Peek-O-Book

The Peek-O-Book is a close relative of the Snap-O-Lantern. The book occasionally opens and peeks out with its LED eyes before snapping shut again to look like a normal book on a shelf.

Peeking

A compartment is cut into the pages of the book and the circuitry is hidden inside.

What's inside

The orange LED eyes are affixed to a small piece of wood which is then glued to the cover of the book so that they just fit inside the compartment. The rest of the electronics are nestled inside the compartment.

Exploratorium Art of Tinkering

We made the Peek-O-Book for The Art of Tinkering book release party at the Exploratorium Afterdark event last week. Many of the tinkerers featured in the book were invited to hack a copy of the book. The cabinets in the Tinkering studio were packed full of hacked books and projects from the book. You can see pictures of some of the other hacked books in our photo set.

Snap-O-Lantern Kit

Just in time for Halloween, we’re launching a Snap-O-Lantern kit. You can still build this robotic snapping pumpkin from scratch using our original instructions, or you can do it the easy way with this kit, which uses one of our ATtiny2313 target boards and has all the parts you’ll need— except the mini-pumpkin and three AA batteries.

We’re putting the full documentation for the kit on our wiki.

Maniacal Labs on the Three Fives Kit

Dan at Maniacal Labs posted a review of our Three Fives kit:

… yay for creative kits that cause you to go out and (re)learn stuff! The cool thing about the 555 chip is that it is very much a building block to bigger things. There are plenty of resources out there for 555 applications and project ideas. I’d like to thank Eric Schlaepfer for his awesome kit idea and Evil Mad Scientist for helping make it available to the masses!

 

Maker Faire NY 2013, Day One, in Pictures

Day one of the 2013 Maker Faire New York was incredible. We’ve nearly lost our voices after speaking with folks about our projects, all day long in the Atmel area of the Make:Electronics tent.  However, we tag-teamed a bit and managed to take photos of many of the sights to see– costumes, robots, oodles of 3D printers, handmade furniture, mars rovers, UAVs, underwater ROVs, electronics, and so many other incredible projects. You can see the full photo set here.

We’ll be back for more; Maker Faire continues tomorrow (Sunday) at the New York Hall of Science.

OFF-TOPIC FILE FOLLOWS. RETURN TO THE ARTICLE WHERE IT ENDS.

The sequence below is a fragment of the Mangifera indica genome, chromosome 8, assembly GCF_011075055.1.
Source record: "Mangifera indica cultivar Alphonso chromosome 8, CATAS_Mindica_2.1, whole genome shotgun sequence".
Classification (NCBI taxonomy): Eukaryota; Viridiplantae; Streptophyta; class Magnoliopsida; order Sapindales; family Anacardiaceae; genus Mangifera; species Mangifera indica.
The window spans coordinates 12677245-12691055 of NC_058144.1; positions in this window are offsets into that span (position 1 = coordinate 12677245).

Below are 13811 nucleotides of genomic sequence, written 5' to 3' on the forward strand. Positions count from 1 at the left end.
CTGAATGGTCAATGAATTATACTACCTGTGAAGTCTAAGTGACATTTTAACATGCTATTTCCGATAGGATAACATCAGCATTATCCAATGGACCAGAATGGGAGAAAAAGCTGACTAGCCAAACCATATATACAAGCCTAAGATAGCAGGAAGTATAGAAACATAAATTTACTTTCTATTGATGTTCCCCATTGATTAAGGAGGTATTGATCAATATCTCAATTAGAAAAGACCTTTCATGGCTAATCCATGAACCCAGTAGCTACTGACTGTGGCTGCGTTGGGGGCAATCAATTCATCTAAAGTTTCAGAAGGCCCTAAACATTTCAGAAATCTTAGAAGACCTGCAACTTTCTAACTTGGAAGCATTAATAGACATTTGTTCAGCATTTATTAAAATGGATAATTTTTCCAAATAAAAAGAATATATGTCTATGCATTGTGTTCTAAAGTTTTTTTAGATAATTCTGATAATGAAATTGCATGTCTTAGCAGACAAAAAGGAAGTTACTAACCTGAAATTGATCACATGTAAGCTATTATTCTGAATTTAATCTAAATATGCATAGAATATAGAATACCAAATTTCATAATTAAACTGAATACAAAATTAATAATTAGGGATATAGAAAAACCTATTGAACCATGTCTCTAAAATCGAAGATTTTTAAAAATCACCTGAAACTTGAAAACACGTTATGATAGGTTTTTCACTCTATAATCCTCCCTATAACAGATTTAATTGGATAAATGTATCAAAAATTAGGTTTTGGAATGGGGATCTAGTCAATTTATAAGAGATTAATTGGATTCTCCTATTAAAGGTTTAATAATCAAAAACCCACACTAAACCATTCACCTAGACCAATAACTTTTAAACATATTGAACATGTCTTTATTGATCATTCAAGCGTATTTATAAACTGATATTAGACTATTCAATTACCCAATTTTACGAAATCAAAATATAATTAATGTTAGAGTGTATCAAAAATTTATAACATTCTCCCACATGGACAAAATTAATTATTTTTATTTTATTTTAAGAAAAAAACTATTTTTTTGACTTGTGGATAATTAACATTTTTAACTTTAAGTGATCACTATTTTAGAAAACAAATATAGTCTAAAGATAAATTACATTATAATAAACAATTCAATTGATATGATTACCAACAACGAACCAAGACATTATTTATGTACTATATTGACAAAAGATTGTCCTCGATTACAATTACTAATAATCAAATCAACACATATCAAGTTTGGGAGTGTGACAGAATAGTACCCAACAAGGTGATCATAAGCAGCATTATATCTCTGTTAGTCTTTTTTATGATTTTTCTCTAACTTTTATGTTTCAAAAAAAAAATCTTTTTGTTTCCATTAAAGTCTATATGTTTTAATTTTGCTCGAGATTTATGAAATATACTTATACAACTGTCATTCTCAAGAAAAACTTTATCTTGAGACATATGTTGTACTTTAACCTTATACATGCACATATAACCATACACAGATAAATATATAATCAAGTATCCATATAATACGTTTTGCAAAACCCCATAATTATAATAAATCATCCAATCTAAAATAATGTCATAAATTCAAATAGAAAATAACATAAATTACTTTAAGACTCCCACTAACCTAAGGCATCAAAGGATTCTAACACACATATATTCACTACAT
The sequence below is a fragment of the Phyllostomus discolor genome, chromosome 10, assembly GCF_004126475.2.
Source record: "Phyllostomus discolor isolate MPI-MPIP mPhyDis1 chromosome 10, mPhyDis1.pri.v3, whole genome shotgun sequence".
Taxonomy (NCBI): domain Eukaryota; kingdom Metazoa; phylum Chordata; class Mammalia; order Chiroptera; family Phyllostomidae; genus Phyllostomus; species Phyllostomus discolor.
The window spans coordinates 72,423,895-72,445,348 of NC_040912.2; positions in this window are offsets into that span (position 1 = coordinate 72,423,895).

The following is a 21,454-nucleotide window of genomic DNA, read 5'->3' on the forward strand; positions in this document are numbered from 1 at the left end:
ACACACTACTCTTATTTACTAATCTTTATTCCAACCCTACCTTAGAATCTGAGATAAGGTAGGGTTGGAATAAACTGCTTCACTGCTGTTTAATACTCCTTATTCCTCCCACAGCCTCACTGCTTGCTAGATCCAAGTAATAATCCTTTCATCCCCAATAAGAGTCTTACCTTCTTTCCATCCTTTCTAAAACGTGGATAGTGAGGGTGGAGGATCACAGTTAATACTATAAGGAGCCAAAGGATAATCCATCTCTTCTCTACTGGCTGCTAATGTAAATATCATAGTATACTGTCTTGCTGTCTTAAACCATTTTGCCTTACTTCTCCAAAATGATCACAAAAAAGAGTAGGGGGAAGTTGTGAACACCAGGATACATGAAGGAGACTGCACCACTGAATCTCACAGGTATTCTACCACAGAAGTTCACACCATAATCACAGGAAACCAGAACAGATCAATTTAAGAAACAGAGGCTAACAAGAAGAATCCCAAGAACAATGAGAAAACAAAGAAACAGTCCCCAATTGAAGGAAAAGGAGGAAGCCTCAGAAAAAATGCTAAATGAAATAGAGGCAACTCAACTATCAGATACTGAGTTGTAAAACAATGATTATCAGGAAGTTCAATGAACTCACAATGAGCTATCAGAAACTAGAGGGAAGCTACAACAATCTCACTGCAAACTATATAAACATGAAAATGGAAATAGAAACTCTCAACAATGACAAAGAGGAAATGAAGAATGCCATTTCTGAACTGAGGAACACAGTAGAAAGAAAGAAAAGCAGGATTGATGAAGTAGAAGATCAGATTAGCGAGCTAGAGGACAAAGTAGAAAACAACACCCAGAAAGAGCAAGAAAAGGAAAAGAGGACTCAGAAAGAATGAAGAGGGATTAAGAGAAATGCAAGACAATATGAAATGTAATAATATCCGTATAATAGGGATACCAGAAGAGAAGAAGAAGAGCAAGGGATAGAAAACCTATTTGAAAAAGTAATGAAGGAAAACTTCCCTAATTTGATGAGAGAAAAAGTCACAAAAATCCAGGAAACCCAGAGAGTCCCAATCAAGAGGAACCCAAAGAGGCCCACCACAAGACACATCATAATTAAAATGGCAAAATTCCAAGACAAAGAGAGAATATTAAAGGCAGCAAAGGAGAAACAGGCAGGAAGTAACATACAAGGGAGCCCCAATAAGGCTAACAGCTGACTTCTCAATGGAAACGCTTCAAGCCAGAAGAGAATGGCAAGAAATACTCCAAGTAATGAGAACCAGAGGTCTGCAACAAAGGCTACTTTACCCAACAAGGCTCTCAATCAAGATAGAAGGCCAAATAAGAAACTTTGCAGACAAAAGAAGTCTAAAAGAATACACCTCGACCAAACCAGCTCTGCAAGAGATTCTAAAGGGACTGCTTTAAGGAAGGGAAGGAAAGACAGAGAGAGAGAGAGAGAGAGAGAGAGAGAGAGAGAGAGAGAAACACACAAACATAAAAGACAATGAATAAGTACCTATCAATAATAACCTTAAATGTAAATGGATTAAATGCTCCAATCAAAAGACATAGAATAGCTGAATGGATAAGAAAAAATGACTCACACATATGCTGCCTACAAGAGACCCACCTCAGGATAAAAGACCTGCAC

WaterColorBot Goes into Production

This has been a busy and invigorating week at WaterColorBot HQ, as we’ve finalized the hardware design for the WaterColorBot and begun in earnest the manufacturing process.

That term “finalized” carries a lot of weight with us. It marks the end of a seven month period of making regular iterative improvements to the WaterColorBot design. When we launched our Kickstarter campaign back in July, we had thought that we were already done with the process. However, it turned out that having these two extra months between launch and shipping gave us an invaluable opportunity to refine and finesse many of the little details that we had already spent so much time on.

Here are some of the highlights of that process; some subtle yet wonderful little improvements that we’ve made to the WaterColorBot.

 

An improved brush lift mechanism

Since we started the project, the carriage on the WaterColorBot has been refined through over 30 revisions, including a half dozen or so just since we launched our Kickstarter campaign in July. Some of these revisions have been minor (for example, rounding the corners more to make it more finger friendly, or tweaking the tolerances on the guide bushings).

Other revisions have been more substantial. In the last few revisions, we changed the way that the brush-lift servo motor actually lifts the brush. Previously, the motor directly pushed the brush holder up or down. But there is now a little stainless steel wire form that transmits motion from the motor to the brush holder. By adding it, we’ve made it so that the brush has a full 3/4” (19 mm) of travel– up from 1/2” (12 mm) –making it possible to push the brush down lower to better wash between changing paint colors, and to go up higher, more readily clearing paper and paint.

 

An improved lower deck 


The lower deck of the WaterColorBot, affectionately known as the “spoilboard” is machined from medium-density fiberboard (MDF), with indentations to index the paint set and water dishes, and a clip to hold the paper. In WaterColorBot 1.0, we’ve moved from 1/4” to 3/8” thick MDF, making it tougher, more substantial, and better weighted. We’ve also added new laser-engraved indexing marks that show you where to position other sizes of paper (US letter and A4), in case you’re not using 9×12 watercolor paper.

On a related note, we’ve also been developing an alternative plastic spoilboard as an add-on accessory, which may be helpful for artists who like to paint on soaking-wet paper.

 

Better bearings, yet again

And finally, one last upgrade to the motion control system. As you may recall, the carriage that holds the brush is moved by cords driven by stepper motors. After upgrading to the Spectra cord last month, we found that we could make a further improvement in the overall performance of the robot by replacing three specific plain-bearing stainless steel pulleys with miniature ball bearings. Those three places are the three locations on the WaterColorBot where the cord is directed in a U-turn (for example, at point ‘E’ above). Without the ball bearings, the friction at those three points can potentially be significant, particularly if the cord is operated under tension. And with the ball bearings, the robot can run faster and smoother, with lower current to the motors.

 

The WaterColorBot kit is now available for pre-order at the Evil Mad Scientist Shop.